jetc.dev Newsletter Issue #23
The sleepy (Northern Hemisphere) summer of Compose continues, so there is not a lot of news this week. But, we look at more on the padding-versus-margin conundrum, when to worry about composable duplication, FABs, a Hacker News client, and a JetBrains experiment for Compose on the Web.
One Off the Stack, One Off the Slack
You’ve got questions. That’s understandable!
This question follows up on a One Off the Slack item from two weeks ago.
The padding-versus-margin confusion will be an issue for a while. The current
Compose implementation is fairly simple: use
Modifier.padding() to add whitespace
around a composable, and remember that everything is nested composables. However,
due to the “padding” name, developers are going to make unfortunate inferences.
Given that composables wrap composables, which wrap yet more composables, one
concern is: at what point do we need to think about having common composable
implementations versus having some redundant code. In this week’s highlighted Slack
thread, we explore that, why there is no
Circle composable, and why Compose
apps might wind up building a custom library of core composable wrappers.
Posts, videos, and other new information related to Jetpack Compose!
Akshay Sawant is back with the first of two posts looking at floating
action button, with the second looking at
100% pure code!
A.J. Kueterman delivered a presentation on Jetpack Compose where he demonstrated creating a Hacker News client. This repo contains both the evolution of the app and a PDF of the presentation slides.
…And One More Thing
JetBrains, like a lot of larger firms, holds internal hackathons from time to time, to allow developers to experiment in work that is adjacent to, or perhaps well outside of, their normal area of responsibilty. They recently concluded JetBrains Hackathon: Home Edition, and one of the projects was:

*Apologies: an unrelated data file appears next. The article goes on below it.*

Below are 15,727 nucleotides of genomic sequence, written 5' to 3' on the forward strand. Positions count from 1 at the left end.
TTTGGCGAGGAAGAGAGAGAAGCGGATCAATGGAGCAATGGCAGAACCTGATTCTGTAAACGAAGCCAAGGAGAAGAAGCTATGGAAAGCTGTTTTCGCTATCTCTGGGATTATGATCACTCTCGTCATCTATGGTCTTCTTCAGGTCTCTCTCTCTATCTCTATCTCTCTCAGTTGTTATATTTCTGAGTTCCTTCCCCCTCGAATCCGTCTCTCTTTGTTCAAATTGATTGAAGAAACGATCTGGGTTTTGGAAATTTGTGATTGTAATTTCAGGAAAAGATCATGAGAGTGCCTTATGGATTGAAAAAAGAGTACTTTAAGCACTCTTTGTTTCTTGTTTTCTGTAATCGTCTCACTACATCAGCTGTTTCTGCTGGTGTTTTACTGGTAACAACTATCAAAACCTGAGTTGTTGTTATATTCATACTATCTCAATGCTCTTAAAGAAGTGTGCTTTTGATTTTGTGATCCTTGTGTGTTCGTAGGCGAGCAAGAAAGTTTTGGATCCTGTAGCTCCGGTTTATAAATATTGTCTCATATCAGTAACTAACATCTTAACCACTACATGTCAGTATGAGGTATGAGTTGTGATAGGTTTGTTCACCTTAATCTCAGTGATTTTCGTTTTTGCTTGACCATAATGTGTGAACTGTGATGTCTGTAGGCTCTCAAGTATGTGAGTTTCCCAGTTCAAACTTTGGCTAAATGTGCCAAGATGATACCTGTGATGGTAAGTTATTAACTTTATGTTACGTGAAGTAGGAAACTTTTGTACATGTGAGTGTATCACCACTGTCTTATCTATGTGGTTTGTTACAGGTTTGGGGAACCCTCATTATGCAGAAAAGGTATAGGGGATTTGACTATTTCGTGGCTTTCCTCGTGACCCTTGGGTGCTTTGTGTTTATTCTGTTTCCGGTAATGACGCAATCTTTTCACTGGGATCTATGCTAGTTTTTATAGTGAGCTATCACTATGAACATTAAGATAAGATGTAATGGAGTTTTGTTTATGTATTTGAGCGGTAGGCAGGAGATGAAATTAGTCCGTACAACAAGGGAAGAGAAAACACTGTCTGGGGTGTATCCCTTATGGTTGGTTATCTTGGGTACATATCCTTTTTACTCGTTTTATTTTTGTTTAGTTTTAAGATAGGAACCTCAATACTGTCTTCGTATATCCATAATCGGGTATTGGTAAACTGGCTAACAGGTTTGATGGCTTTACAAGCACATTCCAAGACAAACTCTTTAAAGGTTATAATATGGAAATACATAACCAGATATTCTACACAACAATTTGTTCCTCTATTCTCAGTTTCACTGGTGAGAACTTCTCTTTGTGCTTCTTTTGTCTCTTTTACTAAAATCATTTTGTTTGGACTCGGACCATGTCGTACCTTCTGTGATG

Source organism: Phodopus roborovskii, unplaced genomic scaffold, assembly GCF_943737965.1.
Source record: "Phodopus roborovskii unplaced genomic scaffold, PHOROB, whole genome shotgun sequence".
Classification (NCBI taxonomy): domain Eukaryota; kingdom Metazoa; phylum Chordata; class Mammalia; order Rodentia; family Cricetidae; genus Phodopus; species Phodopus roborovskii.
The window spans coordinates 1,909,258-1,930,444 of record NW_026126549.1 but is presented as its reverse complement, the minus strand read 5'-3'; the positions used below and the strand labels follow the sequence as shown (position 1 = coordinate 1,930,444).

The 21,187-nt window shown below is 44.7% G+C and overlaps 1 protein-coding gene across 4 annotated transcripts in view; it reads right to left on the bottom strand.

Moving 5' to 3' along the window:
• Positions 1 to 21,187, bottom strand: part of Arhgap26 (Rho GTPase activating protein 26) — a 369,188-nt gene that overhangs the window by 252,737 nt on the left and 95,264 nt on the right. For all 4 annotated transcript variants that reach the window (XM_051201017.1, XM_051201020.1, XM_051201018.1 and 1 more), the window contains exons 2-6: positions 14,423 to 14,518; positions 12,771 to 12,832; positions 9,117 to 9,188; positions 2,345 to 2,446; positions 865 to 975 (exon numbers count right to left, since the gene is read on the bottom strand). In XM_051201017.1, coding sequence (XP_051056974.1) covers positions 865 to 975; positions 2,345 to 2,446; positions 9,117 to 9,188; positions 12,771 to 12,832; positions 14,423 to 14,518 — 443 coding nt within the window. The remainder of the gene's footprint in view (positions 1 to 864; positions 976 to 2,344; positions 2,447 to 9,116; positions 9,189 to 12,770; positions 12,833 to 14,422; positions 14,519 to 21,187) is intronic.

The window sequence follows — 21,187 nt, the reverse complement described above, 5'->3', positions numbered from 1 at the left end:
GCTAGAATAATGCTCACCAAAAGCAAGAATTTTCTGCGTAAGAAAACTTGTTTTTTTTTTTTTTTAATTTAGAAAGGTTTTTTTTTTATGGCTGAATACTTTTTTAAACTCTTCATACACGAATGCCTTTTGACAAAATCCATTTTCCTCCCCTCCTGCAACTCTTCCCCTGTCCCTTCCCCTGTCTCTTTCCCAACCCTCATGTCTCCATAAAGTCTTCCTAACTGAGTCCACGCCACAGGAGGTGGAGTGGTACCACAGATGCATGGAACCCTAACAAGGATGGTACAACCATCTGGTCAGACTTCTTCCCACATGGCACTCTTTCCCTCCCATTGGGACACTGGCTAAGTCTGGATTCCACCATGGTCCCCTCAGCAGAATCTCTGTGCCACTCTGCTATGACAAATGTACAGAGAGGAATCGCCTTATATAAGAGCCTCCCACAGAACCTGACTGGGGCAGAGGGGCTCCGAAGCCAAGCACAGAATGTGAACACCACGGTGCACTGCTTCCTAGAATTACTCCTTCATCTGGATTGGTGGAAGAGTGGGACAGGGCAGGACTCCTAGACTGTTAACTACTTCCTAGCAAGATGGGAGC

Compose for Web which aimed at porting the Jetpack Compose to the web.
I wrote in this space a few months ago about the
and mentioned the Web as a possible target. Apparently, some developers at
JetBrains agreed… perhaps.
The problem is, as I wrote about a couple of months ago, there are two possible interpretations of Compose being “cross-platform”.
It could be that the JetBrains hackathon was experimenting with using the
androidx.compose engine to be able to deliver rendering instructions from
a server to a browser, such as is seen in this demo project.
Or, it could be that they were experimenting getting
in a browser, perhaps using the same Skia-for-the-Web that Flutter uses (as I understand it).
Or, maybe they had a completely different take on what a Web edition of
Compose might do.
Regardless, I find these experiments to be very interesting, particularly JetBrains
ui-desktop. Perhaps in 2021 we will see if this turns into a production-grade
option for desktop app development. That assumes, though, that between now and then,
the world is not destroyed by a 50-foot tall cyborg replica of a dead painter, with laser eyes.
(hey, it’s 2020 — given the way this year is going, can you really rule it out?)
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